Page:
JAK2 is one of the most important kinases involved in histone regulation and the key member of the JAK2/STAT3 signaling pathway recruited in inflammation and apoptosis [218]. The level of JAK2 is regulated by a variety of miRNAs. The miR-543 expression serves as a tumor suppressor and prevents cell proliferation by targeting JAK2 and STAT3 in hepatocellular carcinoma [167]. Low levels of miR-216a and high levels of JAK2 in pancreatic cancer were reported in two distinct studies [168, 169]. JAK2, BCl-2, and surviving are direct targets of miR-204 in breast cancer, and the opposite expression pattern of miR-204-JAK2 has been reported in NSCLC [170, 171]. Furthermore, miR-204 can be used as a prognostic marker in these cancers [170, 171]. Several studies reported the downregulation of miR-375 in gastric cancer and its function in inhibiting tumor development by suppressing JAK2 [172, 173]. miR-135a is another regulator of JAK2 in different cancers such as lymphoma and renal and gastric carcinoma and can influence apoptotic genes as well as Bcl-x and Bcl-2 [174176].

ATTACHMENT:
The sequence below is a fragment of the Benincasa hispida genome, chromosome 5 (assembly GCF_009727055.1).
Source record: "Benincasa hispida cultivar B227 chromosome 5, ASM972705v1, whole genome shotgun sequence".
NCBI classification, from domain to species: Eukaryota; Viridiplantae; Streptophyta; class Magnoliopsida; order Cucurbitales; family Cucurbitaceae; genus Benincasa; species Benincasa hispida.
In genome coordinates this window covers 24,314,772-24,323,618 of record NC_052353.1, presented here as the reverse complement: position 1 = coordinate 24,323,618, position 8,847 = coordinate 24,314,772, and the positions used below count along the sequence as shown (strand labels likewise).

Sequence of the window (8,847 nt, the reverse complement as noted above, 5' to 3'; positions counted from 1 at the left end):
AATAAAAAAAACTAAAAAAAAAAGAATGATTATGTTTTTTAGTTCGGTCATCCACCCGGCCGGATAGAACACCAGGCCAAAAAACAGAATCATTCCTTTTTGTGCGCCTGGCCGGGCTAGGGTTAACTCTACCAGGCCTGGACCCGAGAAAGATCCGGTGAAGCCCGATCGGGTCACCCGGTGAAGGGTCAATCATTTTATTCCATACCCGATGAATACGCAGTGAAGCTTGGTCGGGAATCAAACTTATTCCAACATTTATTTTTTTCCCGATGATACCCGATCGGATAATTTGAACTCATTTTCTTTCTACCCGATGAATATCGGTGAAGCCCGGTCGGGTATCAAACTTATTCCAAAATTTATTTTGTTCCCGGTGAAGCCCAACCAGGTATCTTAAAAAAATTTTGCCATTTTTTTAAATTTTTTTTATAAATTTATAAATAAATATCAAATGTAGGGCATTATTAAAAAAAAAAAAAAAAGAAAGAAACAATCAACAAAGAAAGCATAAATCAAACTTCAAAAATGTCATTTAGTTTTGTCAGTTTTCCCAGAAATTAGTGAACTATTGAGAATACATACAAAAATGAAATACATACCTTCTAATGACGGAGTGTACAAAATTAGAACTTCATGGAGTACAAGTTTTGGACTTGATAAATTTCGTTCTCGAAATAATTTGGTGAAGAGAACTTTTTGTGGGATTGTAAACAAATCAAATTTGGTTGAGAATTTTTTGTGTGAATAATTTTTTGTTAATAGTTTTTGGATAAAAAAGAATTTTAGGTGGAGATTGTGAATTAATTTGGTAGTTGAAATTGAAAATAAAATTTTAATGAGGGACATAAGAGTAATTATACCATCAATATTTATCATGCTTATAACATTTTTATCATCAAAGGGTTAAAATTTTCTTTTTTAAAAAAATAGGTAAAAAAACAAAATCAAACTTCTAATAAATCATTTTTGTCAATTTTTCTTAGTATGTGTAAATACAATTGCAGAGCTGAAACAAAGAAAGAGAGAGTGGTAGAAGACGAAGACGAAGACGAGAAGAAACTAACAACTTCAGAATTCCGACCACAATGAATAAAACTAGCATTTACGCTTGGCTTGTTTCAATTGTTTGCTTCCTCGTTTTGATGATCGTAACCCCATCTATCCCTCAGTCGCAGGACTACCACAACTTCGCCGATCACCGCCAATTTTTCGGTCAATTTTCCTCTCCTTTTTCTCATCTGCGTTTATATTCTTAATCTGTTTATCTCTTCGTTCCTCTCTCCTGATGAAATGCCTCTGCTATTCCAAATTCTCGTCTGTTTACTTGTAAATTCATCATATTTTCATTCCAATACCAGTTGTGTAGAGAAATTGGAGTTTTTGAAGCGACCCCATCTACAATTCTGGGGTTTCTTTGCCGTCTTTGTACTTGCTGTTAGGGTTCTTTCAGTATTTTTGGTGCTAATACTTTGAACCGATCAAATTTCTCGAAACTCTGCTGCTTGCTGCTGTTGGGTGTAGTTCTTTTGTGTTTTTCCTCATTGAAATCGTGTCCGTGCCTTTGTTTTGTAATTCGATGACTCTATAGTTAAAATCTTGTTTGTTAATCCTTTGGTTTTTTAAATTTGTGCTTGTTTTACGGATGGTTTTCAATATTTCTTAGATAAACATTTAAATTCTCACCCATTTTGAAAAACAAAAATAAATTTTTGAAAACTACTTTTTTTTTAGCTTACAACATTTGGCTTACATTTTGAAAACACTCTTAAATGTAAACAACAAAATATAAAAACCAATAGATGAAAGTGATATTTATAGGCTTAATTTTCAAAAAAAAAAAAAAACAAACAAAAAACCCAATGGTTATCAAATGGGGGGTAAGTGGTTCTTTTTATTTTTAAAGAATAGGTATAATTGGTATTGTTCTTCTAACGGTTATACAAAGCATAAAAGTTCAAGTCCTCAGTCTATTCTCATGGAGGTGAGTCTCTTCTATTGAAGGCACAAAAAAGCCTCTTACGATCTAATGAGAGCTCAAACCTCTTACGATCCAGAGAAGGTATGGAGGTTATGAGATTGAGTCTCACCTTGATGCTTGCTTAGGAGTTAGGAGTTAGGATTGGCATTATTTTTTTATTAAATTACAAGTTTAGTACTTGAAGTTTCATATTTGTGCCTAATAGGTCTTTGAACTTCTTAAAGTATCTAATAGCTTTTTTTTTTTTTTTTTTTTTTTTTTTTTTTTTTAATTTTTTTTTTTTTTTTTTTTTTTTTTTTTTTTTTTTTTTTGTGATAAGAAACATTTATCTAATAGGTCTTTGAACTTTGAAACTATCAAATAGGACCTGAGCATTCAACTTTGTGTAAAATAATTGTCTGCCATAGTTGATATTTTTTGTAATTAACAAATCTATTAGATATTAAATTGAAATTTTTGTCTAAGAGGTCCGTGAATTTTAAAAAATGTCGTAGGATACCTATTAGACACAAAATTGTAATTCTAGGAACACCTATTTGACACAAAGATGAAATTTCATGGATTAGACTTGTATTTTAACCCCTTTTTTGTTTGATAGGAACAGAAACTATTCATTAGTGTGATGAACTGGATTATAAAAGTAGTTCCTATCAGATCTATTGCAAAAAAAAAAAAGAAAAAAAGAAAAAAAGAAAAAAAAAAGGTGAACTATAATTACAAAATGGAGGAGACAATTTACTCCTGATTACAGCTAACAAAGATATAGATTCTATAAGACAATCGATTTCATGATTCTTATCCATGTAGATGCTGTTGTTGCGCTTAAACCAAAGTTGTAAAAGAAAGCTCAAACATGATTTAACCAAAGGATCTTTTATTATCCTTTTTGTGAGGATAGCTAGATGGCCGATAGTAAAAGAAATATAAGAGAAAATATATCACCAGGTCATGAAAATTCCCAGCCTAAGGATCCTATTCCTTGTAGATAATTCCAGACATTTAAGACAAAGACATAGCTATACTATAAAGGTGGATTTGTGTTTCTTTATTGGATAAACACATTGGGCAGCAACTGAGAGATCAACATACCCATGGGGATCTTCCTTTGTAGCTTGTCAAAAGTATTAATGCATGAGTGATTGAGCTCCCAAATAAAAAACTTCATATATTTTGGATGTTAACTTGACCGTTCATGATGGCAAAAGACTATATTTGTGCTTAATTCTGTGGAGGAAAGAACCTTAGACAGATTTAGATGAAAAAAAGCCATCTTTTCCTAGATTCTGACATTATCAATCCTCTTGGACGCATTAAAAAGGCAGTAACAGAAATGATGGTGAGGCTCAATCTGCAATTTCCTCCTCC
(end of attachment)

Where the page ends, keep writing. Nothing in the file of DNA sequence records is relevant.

4.5.3. Tyrosine Kinase-Like (LIMK2)

LIMK2 plays an oncogenic role in bladder cancer and can be decreased by miR‐135a [183].

4.5.4. Other Kinases Family (NEK6, AURKA, and BUB1)